Adult Autism Support Knoxville TN

Local resource for adult autism support in Knoxville. Includes detailed information on local businesses that provide access to information on autism or Asperger down syndrome, education for adults with autism, autism support for adults, as well as advice and content on autism services.

Breakthrough Corporation
(865) 335-3298
P.O. Box 52111
Knoxville, TN
Support Services
Other, Respite/Childcare/Babysitting

Data Provided By:
Parents Encouraging Parents (Knoxville)
(423) 549-5244
East Tennessee Region, 1522 Cherokee Trail
Knoxville, TN
Support Services
Support Organization

Data Provided By:
Autism Society of America-East Tennessee Chapter
(865) 824-2897
PO Box 30015
Knoxville, TN
Support Services
ABA, Ideas For Finding Therapists, Research, Social Skills Training, Support Group Meetings, Training/Seminars
Ages Supported
Preschool,Kindergarten,1-5 Grade,6-8 Grade,9-10 Grade,11-12 Grade,Adult

Data Provided By:
Open Doors Tennessee
(865) 437-7766
118 Coleman Lane
Powell, TN
Support Services
Camps, Summer Camp/ESY
Ages Supported
1-5 Grade,11-12 Grade,6-8 Grade,9-10 Grade,Kindergarten

Data Provided By:
Tori Carraway M.A., CCC-SLP
(865) 335-1531
1036 Garrison Ridge Blvd
Knoxville, TN
Support Services
Other

Data Provided By:
Holly Moses, MS BCBA LPC
(865) 584-8547
Knoxville, TN
Support Services
ABA, Therapy Services, ABA/Discrete Trial, Behavorial Intervention, Marriage & Family Counseling, Social Skills Training, Support Group Meetings, Verbal Behavior
Ages Supported
1-5 Grade,Kindergarten,Preschool

Data Provided By:
East Tennessee Chapter ASA
(865) 637-3914 (leave a message)
P.O. Box 30015
Knoxville, TN
Support Services
Disability Advocacy, Marriage & Family Counseling, Support Organization

Data Provided By:
The East Tennessee Technology Access Center (ETTAC)
(865) 219-0130 (voice/TTY)
4918 North Broadway
Knoxville, TN
Support Services
Disability Advocacy, Other

Data Provided By:
Cherokee Health Systems
(865) 947-6220
7714 Conner Road, Ste. 105
Knoxville, TN
Support Services
Early Intervention, Medical, Support Organization, Therapy Providers

Data Provided By:
Kim Cooper Consulting
(773) 706-7494
Knoxville, TN
Support Services
ABA, Therapy Services, ABA/Discrete Trial, Behavior Assessment, Behavorial Intervention, Educational Assessment, Social Skills Training, Training/Seminars, Verbal Behavior
Ages Supported
1-5 Grade,Kindergarten,Preschool

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Finding The Right Home For Your Adult Child With Autism

Finding the right home for your adult child with autism

Lisa Jo Rudy

Marianne Ehlert of Protected Tomorrows works with the families of people on the autism spectrum to plan for adult living. Available options for people on the autism spectrum vary from state to state and individual to individual. Possibilities range from complete independence to institutional living. Figuring out just what a particular individual needs, where to find it, and how to fund it, can be a complex process.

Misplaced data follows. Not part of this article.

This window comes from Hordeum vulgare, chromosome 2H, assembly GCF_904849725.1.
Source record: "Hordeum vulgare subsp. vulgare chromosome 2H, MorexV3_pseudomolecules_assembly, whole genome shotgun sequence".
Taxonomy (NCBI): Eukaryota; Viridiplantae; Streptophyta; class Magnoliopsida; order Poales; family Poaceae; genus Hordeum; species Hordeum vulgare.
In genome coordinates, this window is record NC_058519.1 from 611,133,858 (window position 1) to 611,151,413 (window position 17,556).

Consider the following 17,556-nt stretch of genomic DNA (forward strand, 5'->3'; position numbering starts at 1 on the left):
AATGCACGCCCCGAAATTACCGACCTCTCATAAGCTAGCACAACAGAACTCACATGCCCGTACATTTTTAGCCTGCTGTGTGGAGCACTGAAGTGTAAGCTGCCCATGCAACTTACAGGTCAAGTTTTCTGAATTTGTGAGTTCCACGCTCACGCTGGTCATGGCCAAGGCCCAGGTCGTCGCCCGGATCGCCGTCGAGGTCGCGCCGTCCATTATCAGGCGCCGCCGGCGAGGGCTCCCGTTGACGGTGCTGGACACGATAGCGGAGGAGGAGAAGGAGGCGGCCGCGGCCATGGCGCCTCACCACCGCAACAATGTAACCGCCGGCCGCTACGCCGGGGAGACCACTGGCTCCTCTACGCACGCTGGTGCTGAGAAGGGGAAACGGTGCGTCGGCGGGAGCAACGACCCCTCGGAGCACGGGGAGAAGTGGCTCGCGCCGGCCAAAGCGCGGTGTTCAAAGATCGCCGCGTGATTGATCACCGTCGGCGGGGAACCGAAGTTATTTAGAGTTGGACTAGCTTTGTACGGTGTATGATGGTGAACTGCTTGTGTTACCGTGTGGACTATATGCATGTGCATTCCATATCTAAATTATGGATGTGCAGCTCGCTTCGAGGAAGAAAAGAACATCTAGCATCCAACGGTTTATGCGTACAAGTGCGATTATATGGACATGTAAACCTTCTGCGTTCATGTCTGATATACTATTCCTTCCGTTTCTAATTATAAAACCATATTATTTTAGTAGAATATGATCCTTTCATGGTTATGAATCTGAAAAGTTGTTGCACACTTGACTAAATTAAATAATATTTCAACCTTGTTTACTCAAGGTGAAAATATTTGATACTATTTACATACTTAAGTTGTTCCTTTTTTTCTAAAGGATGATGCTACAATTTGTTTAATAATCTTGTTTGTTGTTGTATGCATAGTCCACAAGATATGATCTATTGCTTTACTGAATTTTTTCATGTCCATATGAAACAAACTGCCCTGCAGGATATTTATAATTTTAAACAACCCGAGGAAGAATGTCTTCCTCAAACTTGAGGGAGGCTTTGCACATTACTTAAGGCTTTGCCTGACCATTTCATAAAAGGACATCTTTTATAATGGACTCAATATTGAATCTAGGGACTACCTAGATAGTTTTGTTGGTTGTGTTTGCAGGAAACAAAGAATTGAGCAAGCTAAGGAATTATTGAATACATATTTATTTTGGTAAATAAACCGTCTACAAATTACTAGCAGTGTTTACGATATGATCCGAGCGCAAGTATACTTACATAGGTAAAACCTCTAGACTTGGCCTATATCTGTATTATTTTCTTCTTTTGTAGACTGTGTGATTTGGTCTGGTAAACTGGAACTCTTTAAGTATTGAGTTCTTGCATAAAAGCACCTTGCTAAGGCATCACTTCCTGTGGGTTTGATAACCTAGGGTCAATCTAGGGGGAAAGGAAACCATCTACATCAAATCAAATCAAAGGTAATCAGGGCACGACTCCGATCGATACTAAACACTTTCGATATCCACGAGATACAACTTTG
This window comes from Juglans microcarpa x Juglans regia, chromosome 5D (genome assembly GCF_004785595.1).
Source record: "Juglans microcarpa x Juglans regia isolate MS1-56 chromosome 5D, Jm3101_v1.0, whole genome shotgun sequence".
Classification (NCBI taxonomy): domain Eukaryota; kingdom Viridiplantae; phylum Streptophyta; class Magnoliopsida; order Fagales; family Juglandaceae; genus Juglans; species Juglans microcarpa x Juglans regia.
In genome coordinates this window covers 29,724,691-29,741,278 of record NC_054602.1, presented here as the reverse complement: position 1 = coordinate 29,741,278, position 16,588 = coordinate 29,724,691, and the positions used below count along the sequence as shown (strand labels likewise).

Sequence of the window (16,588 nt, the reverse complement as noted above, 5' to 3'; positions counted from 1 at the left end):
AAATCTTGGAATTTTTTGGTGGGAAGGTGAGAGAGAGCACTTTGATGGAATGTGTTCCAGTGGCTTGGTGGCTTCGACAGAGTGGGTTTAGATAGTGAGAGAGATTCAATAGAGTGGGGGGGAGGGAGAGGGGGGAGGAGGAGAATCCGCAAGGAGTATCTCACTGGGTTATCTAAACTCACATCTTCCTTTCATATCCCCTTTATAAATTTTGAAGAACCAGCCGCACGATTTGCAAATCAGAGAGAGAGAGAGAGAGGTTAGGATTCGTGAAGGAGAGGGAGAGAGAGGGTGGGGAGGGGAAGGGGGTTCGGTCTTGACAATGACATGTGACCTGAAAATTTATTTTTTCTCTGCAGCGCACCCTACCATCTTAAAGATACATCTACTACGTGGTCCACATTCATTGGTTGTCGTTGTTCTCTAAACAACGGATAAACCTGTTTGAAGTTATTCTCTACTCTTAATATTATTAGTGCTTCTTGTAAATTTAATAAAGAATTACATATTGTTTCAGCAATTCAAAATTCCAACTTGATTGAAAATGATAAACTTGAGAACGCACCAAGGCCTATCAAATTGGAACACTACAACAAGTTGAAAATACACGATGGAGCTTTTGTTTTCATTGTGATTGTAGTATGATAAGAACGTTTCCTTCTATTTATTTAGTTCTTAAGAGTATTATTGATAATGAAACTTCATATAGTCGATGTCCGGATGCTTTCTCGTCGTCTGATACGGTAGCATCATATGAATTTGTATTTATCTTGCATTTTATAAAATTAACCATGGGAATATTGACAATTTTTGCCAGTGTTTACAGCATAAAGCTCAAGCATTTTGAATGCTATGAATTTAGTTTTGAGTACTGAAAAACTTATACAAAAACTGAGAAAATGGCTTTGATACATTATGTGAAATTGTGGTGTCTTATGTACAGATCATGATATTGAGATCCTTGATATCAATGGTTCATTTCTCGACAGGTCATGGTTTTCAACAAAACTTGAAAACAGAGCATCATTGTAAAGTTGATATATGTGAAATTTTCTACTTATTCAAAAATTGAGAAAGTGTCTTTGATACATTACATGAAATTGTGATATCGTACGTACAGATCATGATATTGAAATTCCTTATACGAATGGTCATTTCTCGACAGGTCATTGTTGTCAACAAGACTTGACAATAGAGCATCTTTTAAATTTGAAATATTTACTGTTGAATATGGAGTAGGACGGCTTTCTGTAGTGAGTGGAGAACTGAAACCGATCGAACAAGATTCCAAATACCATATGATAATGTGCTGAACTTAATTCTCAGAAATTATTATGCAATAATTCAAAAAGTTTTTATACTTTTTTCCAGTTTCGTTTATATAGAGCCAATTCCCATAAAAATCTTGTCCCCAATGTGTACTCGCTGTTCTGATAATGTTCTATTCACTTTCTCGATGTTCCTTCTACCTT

Ehlert notes that it's important to begin thinking about adult living while your child with autism is still young. In part, that's because children with autism are usually eligible for special needs and transition programs through their schools, which means that your child's educational program can be crafted to support your plans for the future. It's also because the process of thinking through, planning for and creating an ideal living situation for a person on the autism spectrum may take a long time.

Step One - Envision an Ideal Setting for Your Adult Child With Autism
All parents, Ehlert says, want their children to be "safe and happy" as adults. But every parent has a different vision of what "safe and happy" might look like. That vision, she says, depends as much on the parent's experience and attitudes as on the child's abilities and preferences. Still, it's important for parents to start thinking about their own vision for their child's future before making any concrete actions.

Where would your child thrive? In a city? On a farm? On his own? With a group? At home with parents? In essence, says Ehlert, there are five general living options available:

∗ At home with family

∗ Apartment with services that come in and check on residents (make sure they are paying bills, cleaning, etc.) These are living support services, and they could be privately or publically funded.

∗ Housing unit program/roommate -- individuals live in a house or apartment building that belongs to a structured support group; caregiver makes sure everyone is OK at night, runs programs, etc.

∗ Group home (community integrated living arrangement) -- caregiver lives on site

∗ "Dorm-style," large facilities (institutional settings, very low level workshop living)

Step Two - Determine if Your Ideal Setting Exists
Once parents (or parents and their teenage children with autism) have identified an ideal living situation, the next step is to determine whether such as setting already exists or whether the family will have to create the setting. A surprising number of parents are involved with or considering involvement with the creation of a residential setting for their child with autism. Some are funding or developing supportive living situations; others are envisioning and creating work/home settings in towns, cities, and rural areas.

Often, information about adult living situations in your state or province is available thr...

Click here to read the rest of this article from Autism Support Network